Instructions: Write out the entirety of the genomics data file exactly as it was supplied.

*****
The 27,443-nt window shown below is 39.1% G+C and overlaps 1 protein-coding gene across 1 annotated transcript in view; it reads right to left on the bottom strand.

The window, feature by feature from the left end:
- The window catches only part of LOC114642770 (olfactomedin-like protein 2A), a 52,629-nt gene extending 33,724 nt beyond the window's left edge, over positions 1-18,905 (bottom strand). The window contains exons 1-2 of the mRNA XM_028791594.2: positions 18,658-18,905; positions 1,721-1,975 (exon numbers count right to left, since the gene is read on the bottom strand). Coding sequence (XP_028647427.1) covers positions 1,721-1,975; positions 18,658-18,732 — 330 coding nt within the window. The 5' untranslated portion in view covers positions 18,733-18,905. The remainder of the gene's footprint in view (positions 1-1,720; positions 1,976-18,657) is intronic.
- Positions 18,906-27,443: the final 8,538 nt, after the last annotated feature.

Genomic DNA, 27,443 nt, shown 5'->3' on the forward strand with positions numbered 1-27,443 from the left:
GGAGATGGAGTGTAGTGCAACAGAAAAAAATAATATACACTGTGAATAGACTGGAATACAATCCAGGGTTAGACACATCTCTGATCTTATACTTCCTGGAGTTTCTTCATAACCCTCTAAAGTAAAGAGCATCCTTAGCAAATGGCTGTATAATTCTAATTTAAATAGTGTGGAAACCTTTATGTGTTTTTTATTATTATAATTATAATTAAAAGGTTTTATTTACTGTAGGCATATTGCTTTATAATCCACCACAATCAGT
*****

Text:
The 27,443-nt window shown below is 39.1% G+C and overlaps 1 protein-coding gene across 1 annotated transcript in view; it reads right to left on the bottom strand.

The window, feature by feature from the left end:
- The window catches only part of LOC114642770 (olfactomedin-like protein 2A), a 52,629-nt gene extending 33,724 nt beyond the window's left edge, over positions 1-18,905 (bottom strand). The window contains exons 1-2 of the mRNA XM_028791594.2: positions 18,658-18,905; positions 1,721-1,975 (exon numbers count right to left, since the gene is read on the bottom strand). Coding sequence (XP_028647427.1) covers positions 1,721-1,975; positions 18,658-18,732 — 330 coding nt within the window. The 5' untranslated portion in view covers positions 18,733-18,905. The remainder of the gene's footprint in view (positions 1-1,720; positions 1,976-18,657) is intronic.
- Positions 18,906-27,443: the final 8,538 nt, after the last annotated feature.

Genomic DNA, 27,443 nt, shown 5'->3' on the forward strand with positions numbered 1-27,443 from the left:
GGAGATGGAGTGTAGTGCAACAGAAAAAAATAATATACACTGTGAATAGACTGGAATACAATCCAGGGTTAGACACATCTCTGATCTTATACTTCCTGGAGTTTCTTCATAACCCTCTAAAGTAAAGAGCATCCTTAGCAAATGGCTGTATAATTCTAATTTAAATAGTGTGGAAACCTTTATGTGTTTTTTATTATTATAATTATAATTAAAAGGTTTTATTTACTGTAGGCATATTGCTTTATAATCCACCACAATCAGT